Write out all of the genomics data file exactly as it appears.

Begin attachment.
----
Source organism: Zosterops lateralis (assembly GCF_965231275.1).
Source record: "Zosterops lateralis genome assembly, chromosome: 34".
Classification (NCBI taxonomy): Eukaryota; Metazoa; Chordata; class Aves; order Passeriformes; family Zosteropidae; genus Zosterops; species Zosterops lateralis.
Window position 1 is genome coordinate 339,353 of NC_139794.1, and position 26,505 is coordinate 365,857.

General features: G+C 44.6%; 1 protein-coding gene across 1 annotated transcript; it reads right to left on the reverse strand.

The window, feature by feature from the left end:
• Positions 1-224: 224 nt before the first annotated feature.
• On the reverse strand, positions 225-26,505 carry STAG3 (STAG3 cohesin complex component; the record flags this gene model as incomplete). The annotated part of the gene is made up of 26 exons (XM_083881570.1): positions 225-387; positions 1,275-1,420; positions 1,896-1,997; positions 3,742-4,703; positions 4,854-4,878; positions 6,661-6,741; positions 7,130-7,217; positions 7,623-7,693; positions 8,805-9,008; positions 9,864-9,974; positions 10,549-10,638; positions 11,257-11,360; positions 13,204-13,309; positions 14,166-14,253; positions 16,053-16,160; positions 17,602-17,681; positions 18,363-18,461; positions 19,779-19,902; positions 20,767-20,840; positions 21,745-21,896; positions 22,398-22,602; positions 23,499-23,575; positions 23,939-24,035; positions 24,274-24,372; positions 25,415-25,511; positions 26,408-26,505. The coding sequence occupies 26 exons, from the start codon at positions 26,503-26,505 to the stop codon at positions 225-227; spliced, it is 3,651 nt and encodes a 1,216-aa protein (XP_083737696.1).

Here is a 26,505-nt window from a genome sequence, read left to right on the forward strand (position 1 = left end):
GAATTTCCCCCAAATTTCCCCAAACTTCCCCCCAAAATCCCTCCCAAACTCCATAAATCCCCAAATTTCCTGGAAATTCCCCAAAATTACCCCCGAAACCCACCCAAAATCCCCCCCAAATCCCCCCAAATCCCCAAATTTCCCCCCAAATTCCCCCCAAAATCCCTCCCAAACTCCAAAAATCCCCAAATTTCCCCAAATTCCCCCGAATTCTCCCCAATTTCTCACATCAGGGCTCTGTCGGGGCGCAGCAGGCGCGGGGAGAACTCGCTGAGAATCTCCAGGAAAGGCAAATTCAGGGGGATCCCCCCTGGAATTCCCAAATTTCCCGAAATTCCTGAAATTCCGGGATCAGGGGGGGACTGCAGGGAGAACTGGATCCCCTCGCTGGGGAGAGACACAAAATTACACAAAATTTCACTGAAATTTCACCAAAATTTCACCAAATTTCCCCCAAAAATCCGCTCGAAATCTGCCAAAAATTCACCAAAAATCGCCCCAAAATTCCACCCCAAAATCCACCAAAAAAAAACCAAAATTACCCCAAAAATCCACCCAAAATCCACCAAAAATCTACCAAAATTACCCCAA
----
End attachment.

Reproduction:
Source organism: Zosterops lateralis (assembly GCF_965231275.1).
Source record: "Zosterops lateralis genome assembly, chromosome: 34".
Classification (NCBI taxonomy): Eukaryota; Metazoa; Chordata; class Aves; order Passeriformes; family Zosteropidae; genus Zosterops; species Zosterops lateralis.
Window position 1 is genome coordinate 339,353 of NC_139794.1, and position 26,505 is coordinate 365,857.

General features: G+C 44.6%; 1 protein-coding gene across 1 annotated transcript; it reads right to left on the reverse strand.

The window, feature by feature from the left end:
• Positions 1-224: 224 nt before the first annotated feature.
• On the reverse strand, positions 225-26,505 carry STAG3 (STAG3 cohesin complex component; the record flags this gene model as incomplete). The annotated part of the gene is made up of 26 exons (XM_083881570.1): positions 225-387; positions 1,275-1,420; positions 1,896-1,997; positions 3,742-4,703; positions 4,854-4,878; positions 6,661-6,741; positions 7,130-7,217; positions 7,623-7,693; positions 8,805-9,008; positions 9,864-9,974; positions 10,549-10,638; positions 11,257-11,360; positions 13,204-13,309; positions 14,166-14,253; positions 16,053-16,160; positions 17,602-17,681; positions 18,363-18,461; positions 19,779-19,902; positions 20,767-20,840; positions 21,745-21,896; positions 22,398-22,602; positions 23,499-23,575; positions 23,939-24,035; positions 24,274-24,372; positions 25,415-25,511; positions 26,408-26,505. The coding sequence occupies 26 exons, from the start codon at positions 26,503-26,505 to the stop codon at positions 225-227; spliced, it is 3,651 nt and encodes a 1,216-aa protein (XP_083737696.1).

Here is a 26,505-nt window from a genome sequence, read left to right on the forward strand (position 1 = left end):
GAATTTCCCCCAAATTTCCCCAAACTTCCCCCCAAAATCCCTCCCAAACTCCATAAATCCCCAAATTTCCTGGAAATTCCCCAAAATTACCCCCGAAACCCACCCAAAATCCCCCCCAAATCCCCCCAAATCCCCAAATTTCCCCCCAAATTCCCCCCAAAATCCCTCCCAAACTCCAAAAATCCCCAAATTTCCCCAAATTCCCCCGAATTCTCCCCAATTTCTCACATCAGGGCTCTGTCGGGGCGCAGCAGGCGCGGGGAGAACTCGCTGAGAATCTCCAGGAAAGGCAAATTCAGGGGGATCCCCCCTGGAATTCCCAAATTTCCCGAAATTCCTGAAATTCCGGGATCAGGGGGGGACTGCAGGGAGAACTGGATCCCCTCGCTGGGGAGAGACACAAAATTACACAAAATTTCACTGAAATTTCACCAAAATTTCACCAAATTTCCCCCAAAAATCCGCTCGAAATCTGCCAAAAATTCACCAAAAATCGCCCCAAAATTCCACCCCAAAATCCACCAAAAAAAAACCAAAATTACCCCAAAAATCCACCCAAAATCCACCAAAAATCTACCAAAATTACCCCAA